Jane Seymour is often portrayed in one of two ways by both historians and popular myth and culture. On one hand she is known as 'plan Jane', the obedient and simple woman who was thrust into the ring as an alternative to Anne Boleyn by Anne's enemies. when Henry was growing tired of her after she too could not give him a male heir. Or she is seen as happy to step into the role of queen and felt nothing at marrying a the king just eleven days after the execution of his previous wife. Dr Norton argues that neither of these representations of Jane is fair or even true. In fact, we should consider how much she achieved in her short time as queen and give her credit for reuniting the king with his children, using her patronage as queen and the land she was granted to show shrewd business brain more associated with a modern day entrepreneur than an early modern monarch.

Dr Norton also argued that Jane was fully self aware of her own position and even the fact that for a queen of England, she was of lowly birth and therefore may have felt she had more to prove than the two that came before her. Jane's family were also involved in a scandal before she came to court whereby her father seems to have had an affair with her brother's wife. All of this must have played on her mind in an environment known for being cutthroat and deadly. Dr Norton also notes that Jane has an unusual connection to our current royal family in the form of Kate, the Princess of Wales. When Prince William inherits the throne, and Katherine is made consort (or queen as Camilla has been), it will be the first time since Jane sat alongside Henry VIII that a woman of her birth has become queen.

Sadly Jane's potential as a long lasting and successful Tudor queen was cut short when she succumbed to fever and died in childbirth. I think this is one of the reasons we know very little about the things she could have achieved. It is equally sad that the son she had did not live to be the king Henry had so desperately desired too. Regardless of all of this, Dr Norton did a magnificent job of showing why she deserved our vote, and the applause she received summed that up perfectly.

Yet something in me was really eager to hear the next one......

In recent years, there has been much revisionist work carried out on Henry's wives, and arguably none more so than wife number four, Anne of Cleves. I was really looking forward to this one! Anne was represented by the fantastic Sarah Gristwood. Sarah has written various books on Tudor England, including a favourite of mine, Tudors In Love, which you can purchase here. Sarah is also a regular historical expert on Sky and BBC News and this recently released her fantastic new book, Secret Voices which I highly recommend. You can get your copy here!

Traditionally we are geared towards thinking of Anne as dowdy and 'ugly' with 'odd German fashions' and repulsive to Henry VIII. Well, I think it is quite fair to say that by the time of his marriage to Anne, he was no 'oil painting' either. Speaking of oil paintings, this is of course where this whole political mess of unwanted alliances started; with a flattering painting by the renowned Tudor court painter, Hans Holbein. We are led to believe that Holbein was instructed not to paint his subject in anything other than a realistic way. Yet when Henry saw his bride-to-be when they met in Rochester for the first time, he was thoroughly underwhelmed. Pressured, he went along with the marriage until he could not longer keep up the pretence. It was during this time that Henry fell head over heels in love with Catherine Howard! The rest is history.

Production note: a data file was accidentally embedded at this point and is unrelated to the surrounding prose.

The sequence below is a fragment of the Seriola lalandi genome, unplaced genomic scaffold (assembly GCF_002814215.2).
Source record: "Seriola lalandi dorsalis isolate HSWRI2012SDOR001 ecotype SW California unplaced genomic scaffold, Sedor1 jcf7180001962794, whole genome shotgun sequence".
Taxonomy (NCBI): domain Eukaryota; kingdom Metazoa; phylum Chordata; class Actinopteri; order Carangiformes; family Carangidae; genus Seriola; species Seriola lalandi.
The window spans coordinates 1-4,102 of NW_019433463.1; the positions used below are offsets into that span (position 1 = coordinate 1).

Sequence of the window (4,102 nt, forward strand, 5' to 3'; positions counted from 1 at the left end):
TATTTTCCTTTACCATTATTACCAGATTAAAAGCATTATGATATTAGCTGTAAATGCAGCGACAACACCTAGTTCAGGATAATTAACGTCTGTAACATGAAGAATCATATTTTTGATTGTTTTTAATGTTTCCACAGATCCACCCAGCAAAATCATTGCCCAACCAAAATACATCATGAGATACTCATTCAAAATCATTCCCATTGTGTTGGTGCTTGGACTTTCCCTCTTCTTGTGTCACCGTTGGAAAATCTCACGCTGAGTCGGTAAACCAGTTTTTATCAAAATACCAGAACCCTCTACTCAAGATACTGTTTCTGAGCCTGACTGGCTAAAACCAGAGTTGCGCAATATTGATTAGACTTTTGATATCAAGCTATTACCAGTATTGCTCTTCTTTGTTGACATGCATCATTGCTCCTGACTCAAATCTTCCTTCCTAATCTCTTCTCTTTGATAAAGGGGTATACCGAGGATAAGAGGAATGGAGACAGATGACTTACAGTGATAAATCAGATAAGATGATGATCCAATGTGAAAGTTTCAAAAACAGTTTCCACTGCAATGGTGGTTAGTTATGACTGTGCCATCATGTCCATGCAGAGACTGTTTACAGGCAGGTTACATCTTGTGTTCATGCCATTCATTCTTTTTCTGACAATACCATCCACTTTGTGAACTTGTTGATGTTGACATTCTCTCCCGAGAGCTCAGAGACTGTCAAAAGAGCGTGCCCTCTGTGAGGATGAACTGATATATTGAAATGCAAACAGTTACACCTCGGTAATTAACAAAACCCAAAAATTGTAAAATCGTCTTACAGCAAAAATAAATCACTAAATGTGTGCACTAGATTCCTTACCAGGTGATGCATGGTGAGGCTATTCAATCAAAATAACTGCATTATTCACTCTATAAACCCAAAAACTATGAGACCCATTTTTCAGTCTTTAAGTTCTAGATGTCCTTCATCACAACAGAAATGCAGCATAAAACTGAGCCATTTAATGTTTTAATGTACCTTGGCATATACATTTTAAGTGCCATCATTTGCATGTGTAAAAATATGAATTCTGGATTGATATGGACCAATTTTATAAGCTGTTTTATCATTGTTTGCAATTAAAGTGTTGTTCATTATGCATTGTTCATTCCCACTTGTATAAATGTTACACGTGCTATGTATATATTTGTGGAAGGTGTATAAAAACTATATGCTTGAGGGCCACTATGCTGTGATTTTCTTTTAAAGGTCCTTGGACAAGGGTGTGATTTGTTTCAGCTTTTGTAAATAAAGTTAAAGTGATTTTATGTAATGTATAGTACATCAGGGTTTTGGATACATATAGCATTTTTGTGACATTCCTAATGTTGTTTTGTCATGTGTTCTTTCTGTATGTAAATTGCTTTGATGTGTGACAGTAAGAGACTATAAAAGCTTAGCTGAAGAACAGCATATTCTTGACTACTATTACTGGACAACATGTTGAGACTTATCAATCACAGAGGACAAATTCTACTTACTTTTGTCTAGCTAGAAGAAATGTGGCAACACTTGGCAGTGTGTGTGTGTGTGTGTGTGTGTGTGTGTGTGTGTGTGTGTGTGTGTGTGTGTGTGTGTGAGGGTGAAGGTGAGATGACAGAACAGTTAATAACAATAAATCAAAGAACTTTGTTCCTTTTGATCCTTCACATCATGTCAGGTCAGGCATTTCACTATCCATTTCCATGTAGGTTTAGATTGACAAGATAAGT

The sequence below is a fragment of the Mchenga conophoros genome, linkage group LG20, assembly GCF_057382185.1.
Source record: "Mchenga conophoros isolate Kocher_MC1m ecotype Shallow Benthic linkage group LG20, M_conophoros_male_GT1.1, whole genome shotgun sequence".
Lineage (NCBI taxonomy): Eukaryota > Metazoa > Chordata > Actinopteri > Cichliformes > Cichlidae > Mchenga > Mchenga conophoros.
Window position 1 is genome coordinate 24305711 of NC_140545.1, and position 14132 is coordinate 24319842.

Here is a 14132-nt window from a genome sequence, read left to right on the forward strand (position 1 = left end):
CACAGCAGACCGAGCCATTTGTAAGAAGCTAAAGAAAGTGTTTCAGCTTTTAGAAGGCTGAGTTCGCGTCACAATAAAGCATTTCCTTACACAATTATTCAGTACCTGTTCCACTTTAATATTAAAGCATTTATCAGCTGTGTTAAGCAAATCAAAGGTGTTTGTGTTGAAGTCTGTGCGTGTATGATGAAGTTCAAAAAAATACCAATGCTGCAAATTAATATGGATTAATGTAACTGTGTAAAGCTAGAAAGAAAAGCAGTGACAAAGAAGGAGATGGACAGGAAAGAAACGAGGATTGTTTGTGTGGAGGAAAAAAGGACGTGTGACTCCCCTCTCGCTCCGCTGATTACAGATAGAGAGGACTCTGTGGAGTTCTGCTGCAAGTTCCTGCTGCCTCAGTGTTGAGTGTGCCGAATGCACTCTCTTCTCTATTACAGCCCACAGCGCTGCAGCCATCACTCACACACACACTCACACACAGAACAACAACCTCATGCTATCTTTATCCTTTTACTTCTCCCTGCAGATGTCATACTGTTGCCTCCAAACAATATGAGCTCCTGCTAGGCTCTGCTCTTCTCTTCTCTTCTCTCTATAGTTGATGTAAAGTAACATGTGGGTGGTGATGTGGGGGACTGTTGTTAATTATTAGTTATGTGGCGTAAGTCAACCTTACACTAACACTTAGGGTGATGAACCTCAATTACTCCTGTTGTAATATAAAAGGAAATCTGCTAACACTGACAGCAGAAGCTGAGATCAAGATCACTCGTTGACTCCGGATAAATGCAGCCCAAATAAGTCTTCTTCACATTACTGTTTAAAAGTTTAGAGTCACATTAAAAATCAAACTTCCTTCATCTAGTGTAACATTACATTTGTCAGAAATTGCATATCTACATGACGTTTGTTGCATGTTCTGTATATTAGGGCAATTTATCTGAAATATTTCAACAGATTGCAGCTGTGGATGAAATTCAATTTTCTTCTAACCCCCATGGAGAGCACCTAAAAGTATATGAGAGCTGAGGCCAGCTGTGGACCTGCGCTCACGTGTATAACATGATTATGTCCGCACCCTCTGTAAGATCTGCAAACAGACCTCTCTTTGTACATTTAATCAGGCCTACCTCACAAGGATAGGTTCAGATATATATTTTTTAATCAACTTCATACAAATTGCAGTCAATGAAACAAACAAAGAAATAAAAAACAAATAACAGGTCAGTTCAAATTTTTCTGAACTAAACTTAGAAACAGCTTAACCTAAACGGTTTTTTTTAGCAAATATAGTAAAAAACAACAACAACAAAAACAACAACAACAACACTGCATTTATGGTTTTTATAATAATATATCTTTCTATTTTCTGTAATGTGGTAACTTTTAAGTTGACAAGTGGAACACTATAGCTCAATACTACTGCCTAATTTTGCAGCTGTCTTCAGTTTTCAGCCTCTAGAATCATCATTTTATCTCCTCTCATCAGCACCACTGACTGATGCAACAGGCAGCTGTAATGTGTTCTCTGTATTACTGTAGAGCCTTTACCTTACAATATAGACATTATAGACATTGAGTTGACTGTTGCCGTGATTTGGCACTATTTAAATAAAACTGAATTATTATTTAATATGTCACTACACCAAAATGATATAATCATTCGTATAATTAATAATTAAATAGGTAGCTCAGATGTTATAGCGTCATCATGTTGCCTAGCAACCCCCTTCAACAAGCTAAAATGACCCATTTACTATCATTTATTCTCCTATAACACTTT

While this is true in the strictest of terms, it is not the full story, which Sarah ensured we all knew. Anne was no fashionista or well read like Henry's wife which shared her name. She was equally not a powerhouse European catch, like Catherine before her. She was, however, very good at showing loyalty, sensibility and keeping her head down and away from court drama and politics. Anne was no fool! She had realised very quickly the fate of those who had gone against the king. When Henry had decided upon a divorce, Anne did not contest it! In fact, he made her a lucrative deal which guaranteed her financial independence and security which would allow her to stay in England and not return to Germany. She was given Richmond Palace and Hever Castle, in fact, signs of her can still be found at the very castle we now enjoyed this talk! A fascinating article about this very subject (connected to the photo above) can be found here.

Anne was given the title of the King's Sister and in fact, seems to have been so gracious to Catherine Howard upon her marriage to the King that it was almost uncomfortable for the young bride. Yet Anne made sure she remained loyal to her adopted home and those who ruled it. When Catherine Howard fell from grace, it is said Anne's brother petitioned the king to have their marriage reinstated. However, this fell on deaf ears and one does wonder if Anne breathed a sigh of relief over that fact. Anne continued to hold a strong place in the Tudor court under both of Henry's children, Edward and Mary. Although Edward did ask her to leave her royal residence at Bletchingley Palace, Mary in fact had her once-stepmother travel alongside her sister Elizabeth in her coronation procession. Sadly, her alliance with the new queen would not last and even though Anne changed her religion upon Mary's request and adopted the Roman Catholic faith, she was implicated in the Wyatt Rebellion, even though no evidence points to this being true.

Anne would outlive Edward and die just before the reign of Mary would end. Yet she would outlive all of Henry's wives. In truth this means that the classic rhyme about Henry's wives is really, historically inaccurate. Very much like everything popular culture wants you to believe about Anne of Cleves!